5 comments:

Lizard Eater said...

I think if you grabbed any random stranger off the street, within a short while, you’d be able to find a belief that divided you and a doubt that united you.

I think of the many cancer-parent friends I’ve made. Many of them have a religious faith that I don’t share. But when we share our doubts … oh, we are all in the same club. We don’t understand why this happens. We question what we did. We question our treatment.

And every time it’s time for scans … we lose our faith. We doubt. And we are united.

I go to my beloved church. We are all the same religion. But we do not all share the same beliefs. Someone tells me of her belief that before we are born, we choose our life circumstances. I look at Little Warrior and back at the church member. A gate slams between us. We are divided.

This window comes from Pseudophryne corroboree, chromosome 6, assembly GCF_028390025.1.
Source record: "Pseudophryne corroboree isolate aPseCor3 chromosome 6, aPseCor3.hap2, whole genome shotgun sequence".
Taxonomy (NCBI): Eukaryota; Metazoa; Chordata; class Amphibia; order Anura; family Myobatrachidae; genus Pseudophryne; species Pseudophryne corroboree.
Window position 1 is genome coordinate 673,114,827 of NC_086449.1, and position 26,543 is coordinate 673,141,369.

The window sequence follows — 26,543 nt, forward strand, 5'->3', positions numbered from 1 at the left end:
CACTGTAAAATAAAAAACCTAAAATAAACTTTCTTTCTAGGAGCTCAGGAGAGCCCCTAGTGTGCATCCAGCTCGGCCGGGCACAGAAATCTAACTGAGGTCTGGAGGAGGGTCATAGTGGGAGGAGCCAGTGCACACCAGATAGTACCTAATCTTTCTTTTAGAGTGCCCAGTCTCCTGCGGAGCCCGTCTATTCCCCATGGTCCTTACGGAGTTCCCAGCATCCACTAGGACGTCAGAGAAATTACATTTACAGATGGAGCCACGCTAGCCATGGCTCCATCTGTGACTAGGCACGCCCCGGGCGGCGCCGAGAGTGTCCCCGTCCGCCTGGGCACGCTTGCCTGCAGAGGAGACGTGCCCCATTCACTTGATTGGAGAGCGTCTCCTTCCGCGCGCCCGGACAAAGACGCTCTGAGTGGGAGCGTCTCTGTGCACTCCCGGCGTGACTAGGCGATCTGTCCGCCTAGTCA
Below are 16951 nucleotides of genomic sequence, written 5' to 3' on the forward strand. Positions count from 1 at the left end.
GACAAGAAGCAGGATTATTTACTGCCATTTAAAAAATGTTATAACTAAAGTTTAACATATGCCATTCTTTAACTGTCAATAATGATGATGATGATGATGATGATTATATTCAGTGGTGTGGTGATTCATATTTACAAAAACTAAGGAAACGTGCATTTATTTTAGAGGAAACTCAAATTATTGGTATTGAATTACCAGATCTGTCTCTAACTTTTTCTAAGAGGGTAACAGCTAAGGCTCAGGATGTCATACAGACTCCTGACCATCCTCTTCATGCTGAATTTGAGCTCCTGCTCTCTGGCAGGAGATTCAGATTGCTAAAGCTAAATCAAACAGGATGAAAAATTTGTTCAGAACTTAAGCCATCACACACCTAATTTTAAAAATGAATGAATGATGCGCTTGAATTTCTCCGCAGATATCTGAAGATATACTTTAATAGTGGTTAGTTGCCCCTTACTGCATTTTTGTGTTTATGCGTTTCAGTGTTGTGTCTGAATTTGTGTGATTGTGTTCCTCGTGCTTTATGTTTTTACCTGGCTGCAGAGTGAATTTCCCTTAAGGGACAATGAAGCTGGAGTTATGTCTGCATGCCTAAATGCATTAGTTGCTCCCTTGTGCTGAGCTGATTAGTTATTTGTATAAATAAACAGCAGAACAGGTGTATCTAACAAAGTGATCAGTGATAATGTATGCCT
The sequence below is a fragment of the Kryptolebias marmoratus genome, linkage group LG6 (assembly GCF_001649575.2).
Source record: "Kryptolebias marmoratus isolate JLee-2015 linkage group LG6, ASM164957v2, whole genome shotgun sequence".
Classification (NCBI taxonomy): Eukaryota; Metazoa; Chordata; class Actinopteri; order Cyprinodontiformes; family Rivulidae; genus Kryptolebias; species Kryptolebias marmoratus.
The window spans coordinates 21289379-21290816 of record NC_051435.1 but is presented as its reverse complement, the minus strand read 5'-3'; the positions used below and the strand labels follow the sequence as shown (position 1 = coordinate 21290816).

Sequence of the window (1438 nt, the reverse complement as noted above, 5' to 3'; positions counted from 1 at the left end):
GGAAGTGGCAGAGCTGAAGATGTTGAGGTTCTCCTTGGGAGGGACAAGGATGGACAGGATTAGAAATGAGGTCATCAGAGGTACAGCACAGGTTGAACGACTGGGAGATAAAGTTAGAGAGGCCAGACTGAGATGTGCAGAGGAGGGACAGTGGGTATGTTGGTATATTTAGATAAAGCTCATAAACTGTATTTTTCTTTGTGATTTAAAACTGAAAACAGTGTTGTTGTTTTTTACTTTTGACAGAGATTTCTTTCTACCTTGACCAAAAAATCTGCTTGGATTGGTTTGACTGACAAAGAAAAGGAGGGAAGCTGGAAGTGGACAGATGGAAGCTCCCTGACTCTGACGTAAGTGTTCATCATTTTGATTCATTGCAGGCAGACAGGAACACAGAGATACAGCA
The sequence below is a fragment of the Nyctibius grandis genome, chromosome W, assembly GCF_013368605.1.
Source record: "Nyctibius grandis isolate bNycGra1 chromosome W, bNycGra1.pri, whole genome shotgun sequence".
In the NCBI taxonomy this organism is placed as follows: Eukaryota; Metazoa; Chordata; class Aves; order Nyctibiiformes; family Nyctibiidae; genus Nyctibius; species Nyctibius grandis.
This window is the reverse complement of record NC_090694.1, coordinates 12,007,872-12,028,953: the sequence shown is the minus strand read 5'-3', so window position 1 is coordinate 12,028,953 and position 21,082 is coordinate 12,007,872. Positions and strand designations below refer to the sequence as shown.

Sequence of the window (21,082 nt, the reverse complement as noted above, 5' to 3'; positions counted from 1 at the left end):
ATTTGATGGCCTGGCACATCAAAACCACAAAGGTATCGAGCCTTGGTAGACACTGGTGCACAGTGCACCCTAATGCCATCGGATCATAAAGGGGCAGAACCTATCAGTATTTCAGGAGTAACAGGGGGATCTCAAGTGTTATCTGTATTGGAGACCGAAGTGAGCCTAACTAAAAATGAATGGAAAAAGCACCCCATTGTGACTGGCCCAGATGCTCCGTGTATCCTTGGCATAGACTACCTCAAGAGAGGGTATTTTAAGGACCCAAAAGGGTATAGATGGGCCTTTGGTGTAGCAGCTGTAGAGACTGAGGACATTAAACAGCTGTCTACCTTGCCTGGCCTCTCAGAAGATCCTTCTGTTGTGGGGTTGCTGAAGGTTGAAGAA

Mile High Pixie said...

The very fact that you would nto let go of the topic and would want to speak on it is a fitting tribute, to me. Perhaps you could speak on it more than once? It seems like a deep topic. You can approach it from a political-then-spiritual angle, a totally spiritual angle, a historical angle. There's a lot there. I say good luck narrowing it down!

ms. kitty said...

Thanks for your thoughts, LE and Pixie. They are helpful.

And LE, we lit a candle for your family and LW today at Joys and Sorrows.

The Favorite Son said...